• Newspapers abandon offices: Tribune Publishing has decided to save money by giving up its newsroom space in New York, Allentown, Annapolis, and Orlando. Other publishers have done the same, or are thinking about it. Television networks and other types of media companies are also expected to shrink their footprints in whatever the post-pandemic ‘new normal’ is,” CNN's Brian Stelter reports.
More from the corporate front:
  • More than 200 aviation companies double-dipped into federal pandemic payroll aid: “The companies include a Chicago catering firm under investigation by Democrats in Congress for laying off almost 900 workers this spring; an Ohio aircraft maintenance business that closed an office and put 52 people out of work just days after securing a loan of at least $5 million under one of the programs; and a Wisconsin airline that has warned of hundreds of temporary layoffs come fall,” Ian Duncan and Lori Aratani report.
  • Lyft reports dramatic revenue drop of 61 percent: The ride sharing company did have “a glimmer of hope for its core ride-hailing business with monthly rides increasing 78 percent in July, as compared to April,” CNBC's Lora Kolodny reports.
  • REI plans sale of unused eight-acre headquarters campus: “Employees who would have worked at the campus, which media reports had called the ‘most outdoorsy HQ ever’ and ‘like summer camp for grown-ups’ for its rooftop terraces, courtyard full of native plants and large sliding doors to the outside, had not yet taken occupancy,” Jena McGregor reports.
Around the world:
  • India overtakes Britain for fourth-largest death toll: “India now has almost 2.4 million confirmed cases of the infection and at least 47,000 deaths, according to John Hopkins University. In the last 24 hours, a further 942 deaths were reported. Britain remains the worst-hit country in Europe,” Jennifer Hassan reports.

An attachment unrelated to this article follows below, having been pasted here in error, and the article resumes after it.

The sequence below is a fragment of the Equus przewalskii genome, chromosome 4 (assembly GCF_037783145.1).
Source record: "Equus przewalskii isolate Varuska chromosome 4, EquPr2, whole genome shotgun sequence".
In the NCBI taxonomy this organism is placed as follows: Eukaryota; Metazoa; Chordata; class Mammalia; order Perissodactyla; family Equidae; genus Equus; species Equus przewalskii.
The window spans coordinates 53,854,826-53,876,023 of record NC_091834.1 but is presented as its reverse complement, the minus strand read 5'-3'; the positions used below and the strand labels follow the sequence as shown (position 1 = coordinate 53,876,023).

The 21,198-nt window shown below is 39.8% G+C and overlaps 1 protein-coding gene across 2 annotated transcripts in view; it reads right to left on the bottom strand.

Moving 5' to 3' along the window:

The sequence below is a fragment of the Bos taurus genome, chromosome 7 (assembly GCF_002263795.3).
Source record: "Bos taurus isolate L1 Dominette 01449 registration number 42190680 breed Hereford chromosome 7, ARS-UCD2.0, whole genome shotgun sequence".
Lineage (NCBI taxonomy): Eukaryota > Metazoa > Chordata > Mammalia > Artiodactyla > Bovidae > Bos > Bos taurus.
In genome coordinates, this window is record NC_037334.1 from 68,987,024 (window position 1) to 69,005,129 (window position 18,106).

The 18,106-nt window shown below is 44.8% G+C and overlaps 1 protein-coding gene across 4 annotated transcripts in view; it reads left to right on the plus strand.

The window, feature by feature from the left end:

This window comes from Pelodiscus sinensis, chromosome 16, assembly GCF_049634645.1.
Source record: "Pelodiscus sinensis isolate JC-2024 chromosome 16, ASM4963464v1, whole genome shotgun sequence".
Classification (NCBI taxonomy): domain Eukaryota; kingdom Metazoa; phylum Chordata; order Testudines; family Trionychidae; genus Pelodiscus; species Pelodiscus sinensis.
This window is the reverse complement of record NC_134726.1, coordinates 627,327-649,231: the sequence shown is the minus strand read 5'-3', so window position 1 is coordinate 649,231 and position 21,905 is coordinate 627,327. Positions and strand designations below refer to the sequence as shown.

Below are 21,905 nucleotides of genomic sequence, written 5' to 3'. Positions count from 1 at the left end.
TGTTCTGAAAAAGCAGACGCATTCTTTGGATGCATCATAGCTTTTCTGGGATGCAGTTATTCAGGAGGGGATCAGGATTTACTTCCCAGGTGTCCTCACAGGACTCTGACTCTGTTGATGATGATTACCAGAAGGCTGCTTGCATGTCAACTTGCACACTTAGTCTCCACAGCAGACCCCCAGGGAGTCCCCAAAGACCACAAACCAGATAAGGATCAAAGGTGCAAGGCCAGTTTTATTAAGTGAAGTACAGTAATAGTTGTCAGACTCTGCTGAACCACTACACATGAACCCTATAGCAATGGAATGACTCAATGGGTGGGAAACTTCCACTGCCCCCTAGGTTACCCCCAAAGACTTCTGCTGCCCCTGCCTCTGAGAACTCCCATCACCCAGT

• Britain announces plans to hire “head of pandemic preparedness”: The announcement of the role “comes months after the pandemic hit Britain the hardest in Europe, claiming nearly 47,000 lives,” Jennifer Hassan reports from London. “Prime Minister Boris Johnson and Health Secretary Matt Hancock have been heavily criticized for their handling of the pandemic, which has ravaged the country over the last six months.”
  • U.N. head warns of worse conflicts and new ones: “While there have been many peaceful protests around the world, at least 23 countries have postponed elections or referendums, [U.N. Secretary General António] Gutterres said. He called for the Security Council to take ‘concrete action’ toward enacting peace initiatives around the world, warning that worsening socioeconomic realities were of particular concern,” Antonia Farzan reports.

When superpowers collide

Mexico makes a pitch for business as U.S.-China relations worsen.

Some companies were starting to shift production before the pandemic: “The Mexican government calls it a ‘relocation strategy’ — a campaign to convince companies that they’d be safer bringing production closer to the U.S. market, to a country with a newly signed North American trade deal and a warmer relationship to the U.S. government,” Kevin Sieff reports this morning.

“Aside from trade tensions, firms complained about intellectual property concerns, rising labor costs and political instability. In February, the consulting firm Gartner found that 33 percent of global supply-chain leaders had either shifted sourcing and manufacturing activities out of China or planned to in the next three years.”

  • Mexican President Andrés Manuel López Obrador sees the pitch as vital to the economy: López Obrador views “increasing exports as the primary way to extract the country from a deepening recession. Even before the pandemic, the economy was stagnating. The International Monetary Fund expects the country’s GDP to decline this year by 10.5 percent.”

Confucius Institutes draw U.S. scrutiny: “The Trump administration is increasing scrutiny of a long-established Chinese-government funded program that’s dedicated to teaching Chinese language and culture in the U.S. and other nations, the latest escalation of tensions with Beijing,” Bloomberg News's Peter Martin reports.

“The State Department plans to announce as soon as Thursday that Confucius Institutes in the U.S. -- many of which are based on college campuses -- will need to register as ‘foreign missions’ … The designation would amount to a conclusion that Confucius Institutes are ‘substantially owned or effectively controlled’ by a foreign government. That would subject them to administrative requirements similar to those for embassies and consulates.”